Monday, 6 June 2011

Schooling Choices

For the past 4 years, I've been going around in mental circles about education choices. It's a real dilemma: on the one hand, I believe in comprehensive education which, in an ideal world, should cater for every child.

And then there's the Glasgow Steiner School, which is a real alternative. A school not focusing on achieving, but on letting the child develop their own interests, in a holistic way. The more I read about the Steiner approach to education, the more excited I get, the more I wish that my children should have an opportunity to go down this route.

Yet, it's a private school. I'm not even yet considering whether or not we could afford it or if it's logistically possible. One thing at a time.

How can I justify rejecting comprehensive education when I believe in it's value as an equaliser in society? Of course it's not a perfect system, and if anything, it should be changed from within. And don't I know that school is just a minor element in the learning journey of a child, accounting for only 17% of learning (the rest is made up by input from parents, family, community and peer group). Does it really matter which school my girls go to?

And yet. Waldorf education. All natural materials. Learning by exploring. Child led. Holistic. Respectful to other human beings and the environment. Gardening, knitting, cooking, outdoor play on the curriculum.

Oh my, I'm tempted. Not by ensuring my children do well and will be high achievers, but by instilling a love of learning in them and giving them the opportunity to learn life skills rather than how to pass exams.

Two ideologies having a tug of war in my head.


Anonymous said...

I can so relate to your struggle! We're not yet at the point where we have to choose a school for our son - he's only 18 months. But even before he was born, I found my ideas about education being challenged. I used to believe very strongly in the comprehensive education you speak of. But as I've thought more about it, I just love the ideologies of the education found at places like Waldorf, Montessori, or Sudbury. I love the idea of letting children follow their passions and interests and seeing where they go. I love the idea of fostering a love of learning.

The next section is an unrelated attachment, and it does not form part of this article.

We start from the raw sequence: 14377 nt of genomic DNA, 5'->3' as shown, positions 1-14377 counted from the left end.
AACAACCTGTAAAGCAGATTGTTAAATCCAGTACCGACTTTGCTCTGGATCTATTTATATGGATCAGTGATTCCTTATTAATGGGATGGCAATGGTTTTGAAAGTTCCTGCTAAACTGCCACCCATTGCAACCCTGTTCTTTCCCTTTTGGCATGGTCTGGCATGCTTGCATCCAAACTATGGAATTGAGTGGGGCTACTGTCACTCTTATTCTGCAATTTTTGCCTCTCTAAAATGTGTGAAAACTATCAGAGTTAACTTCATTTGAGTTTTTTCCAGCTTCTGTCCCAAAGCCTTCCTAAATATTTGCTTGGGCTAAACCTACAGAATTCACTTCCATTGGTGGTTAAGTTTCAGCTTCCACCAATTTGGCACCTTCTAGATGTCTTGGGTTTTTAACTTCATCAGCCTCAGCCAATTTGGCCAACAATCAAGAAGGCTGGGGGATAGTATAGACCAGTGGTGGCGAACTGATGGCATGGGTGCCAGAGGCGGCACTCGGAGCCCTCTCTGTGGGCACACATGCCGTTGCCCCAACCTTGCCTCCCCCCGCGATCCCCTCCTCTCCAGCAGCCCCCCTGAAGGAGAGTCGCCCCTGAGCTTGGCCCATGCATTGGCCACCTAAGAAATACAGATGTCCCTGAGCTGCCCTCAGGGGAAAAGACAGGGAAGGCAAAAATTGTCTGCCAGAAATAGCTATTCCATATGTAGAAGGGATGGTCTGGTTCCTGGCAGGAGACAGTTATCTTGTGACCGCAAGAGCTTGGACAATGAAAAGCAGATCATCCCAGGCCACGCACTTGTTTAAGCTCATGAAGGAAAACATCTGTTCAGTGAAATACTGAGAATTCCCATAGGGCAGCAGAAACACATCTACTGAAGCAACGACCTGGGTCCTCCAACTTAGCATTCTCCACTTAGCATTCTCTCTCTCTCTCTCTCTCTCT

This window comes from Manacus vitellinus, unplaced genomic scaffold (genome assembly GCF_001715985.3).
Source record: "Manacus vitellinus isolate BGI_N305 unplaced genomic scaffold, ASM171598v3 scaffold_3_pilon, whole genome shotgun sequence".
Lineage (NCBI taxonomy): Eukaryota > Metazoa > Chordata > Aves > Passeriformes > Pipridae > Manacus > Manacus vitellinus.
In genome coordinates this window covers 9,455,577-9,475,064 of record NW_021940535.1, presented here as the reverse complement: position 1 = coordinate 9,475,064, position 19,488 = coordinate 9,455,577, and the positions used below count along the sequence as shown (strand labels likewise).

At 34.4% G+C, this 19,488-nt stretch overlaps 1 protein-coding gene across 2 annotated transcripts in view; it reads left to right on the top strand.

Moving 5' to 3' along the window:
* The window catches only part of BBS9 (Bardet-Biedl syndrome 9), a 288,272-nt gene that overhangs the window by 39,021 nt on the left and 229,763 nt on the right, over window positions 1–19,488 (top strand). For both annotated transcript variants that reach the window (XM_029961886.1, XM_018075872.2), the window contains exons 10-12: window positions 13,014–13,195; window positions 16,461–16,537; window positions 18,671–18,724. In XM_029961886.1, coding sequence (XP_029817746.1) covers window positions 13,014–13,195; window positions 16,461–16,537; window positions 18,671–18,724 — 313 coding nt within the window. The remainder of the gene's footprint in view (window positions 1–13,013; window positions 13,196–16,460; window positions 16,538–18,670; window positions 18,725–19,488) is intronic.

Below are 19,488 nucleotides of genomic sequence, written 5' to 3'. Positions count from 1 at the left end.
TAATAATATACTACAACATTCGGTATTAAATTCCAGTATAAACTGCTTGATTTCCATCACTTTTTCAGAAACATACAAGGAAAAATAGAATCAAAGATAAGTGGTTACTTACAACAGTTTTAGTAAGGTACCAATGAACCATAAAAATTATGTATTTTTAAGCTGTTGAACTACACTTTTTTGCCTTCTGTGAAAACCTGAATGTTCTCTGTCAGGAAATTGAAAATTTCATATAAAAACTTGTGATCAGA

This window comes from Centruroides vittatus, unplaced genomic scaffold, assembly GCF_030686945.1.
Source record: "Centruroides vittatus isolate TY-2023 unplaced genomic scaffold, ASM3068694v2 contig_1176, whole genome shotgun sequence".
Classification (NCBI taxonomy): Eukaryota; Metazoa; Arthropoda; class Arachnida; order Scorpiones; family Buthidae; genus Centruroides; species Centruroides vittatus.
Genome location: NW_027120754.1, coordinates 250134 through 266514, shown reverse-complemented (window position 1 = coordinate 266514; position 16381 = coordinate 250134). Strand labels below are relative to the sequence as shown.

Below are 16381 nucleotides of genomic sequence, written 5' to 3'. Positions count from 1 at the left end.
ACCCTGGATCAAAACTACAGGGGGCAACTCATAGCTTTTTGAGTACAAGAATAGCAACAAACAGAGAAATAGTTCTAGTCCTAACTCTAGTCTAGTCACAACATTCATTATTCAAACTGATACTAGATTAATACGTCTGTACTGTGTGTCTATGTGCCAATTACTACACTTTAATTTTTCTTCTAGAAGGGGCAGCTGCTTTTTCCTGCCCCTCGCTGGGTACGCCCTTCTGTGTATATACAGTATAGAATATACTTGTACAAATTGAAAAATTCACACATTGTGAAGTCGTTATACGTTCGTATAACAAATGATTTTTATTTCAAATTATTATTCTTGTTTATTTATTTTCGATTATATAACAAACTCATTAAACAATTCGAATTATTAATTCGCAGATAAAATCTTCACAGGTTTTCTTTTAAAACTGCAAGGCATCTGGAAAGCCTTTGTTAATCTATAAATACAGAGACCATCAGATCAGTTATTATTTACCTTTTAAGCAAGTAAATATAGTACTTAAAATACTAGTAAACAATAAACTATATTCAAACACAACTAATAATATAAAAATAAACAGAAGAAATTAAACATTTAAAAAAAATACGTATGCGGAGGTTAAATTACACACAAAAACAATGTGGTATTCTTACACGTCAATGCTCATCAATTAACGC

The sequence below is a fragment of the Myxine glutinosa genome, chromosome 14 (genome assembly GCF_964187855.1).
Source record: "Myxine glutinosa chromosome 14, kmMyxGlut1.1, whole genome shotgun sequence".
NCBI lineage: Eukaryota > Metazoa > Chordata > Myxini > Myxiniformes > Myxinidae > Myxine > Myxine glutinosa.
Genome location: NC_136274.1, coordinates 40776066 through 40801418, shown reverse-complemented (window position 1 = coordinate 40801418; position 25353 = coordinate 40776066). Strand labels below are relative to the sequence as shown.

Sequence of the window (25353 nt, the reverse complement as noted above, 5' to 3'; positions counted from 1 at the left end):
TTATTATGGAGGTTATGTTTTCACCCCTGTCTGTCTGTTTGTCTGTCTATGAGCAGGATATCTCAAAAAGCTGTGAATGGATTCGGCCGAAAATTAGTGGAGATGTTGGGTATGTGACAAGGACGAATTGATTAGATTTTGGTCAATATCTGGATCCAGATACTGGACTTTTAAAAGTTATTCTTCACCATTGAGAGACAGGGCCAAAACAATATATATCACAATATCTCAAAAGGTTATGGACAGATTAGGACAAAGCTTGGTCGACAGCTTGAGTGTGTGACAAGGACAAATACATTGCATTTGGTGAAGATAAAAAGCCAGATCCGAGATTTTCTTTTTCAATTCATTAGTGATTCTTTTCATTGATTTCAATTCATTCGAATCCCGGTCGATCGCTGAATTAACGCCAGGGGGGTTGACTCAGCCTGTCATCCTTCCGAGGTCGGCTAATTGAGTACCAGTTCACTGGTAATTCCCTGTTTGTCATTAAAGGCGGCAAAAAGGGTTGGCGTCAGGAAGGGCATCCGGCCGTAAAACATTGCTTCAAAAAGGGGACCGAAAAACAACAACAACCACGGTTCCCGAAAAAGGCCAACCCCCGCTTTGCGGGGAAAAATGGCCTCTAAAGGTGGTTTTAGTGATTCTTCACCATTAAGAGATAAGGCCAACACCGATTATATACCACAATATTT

We currently live in one of the best school districts in all of Pennsylvania (or so I'm told). But I wonder what that means? I know I need to do some research. What if our public schools embrace some of these same ideologies? How wonderful would that be?
I wish you luck in your quest for the perfect school (or as close to perfect as possible)! Keep us posted!

Muddling Along said...

Its a horribly tough choice - we've made our peace with private education, I'm all for equality but in a typical middle class way I'm not totally willing for my children to be the lab rats

And the private sector offers wider benefits for us - different lessons, greater extra curricular offering which is what we'd like

Kat @ Slugs said...

Terribly jealous you even have the choice.

Mwa said...

I have similar struggles, even though both Steiner and more traditional are free over here. (Well, as good as free anyway.) We also have other options. And still I went for the traditional, even Catholic, because of the feeling that at least in primary school my children should see all kinds of people and know what society etc is really like. I'm not always 100% sure of my choice, but overall I'm happy-ish with it. We do have to provide a balance at home against some of the things they are being taught, but overall I like that my children are sharing a more comprehensive life experience with children from all walks of life. And they are happy themselves as well.

Good luck with the choices!



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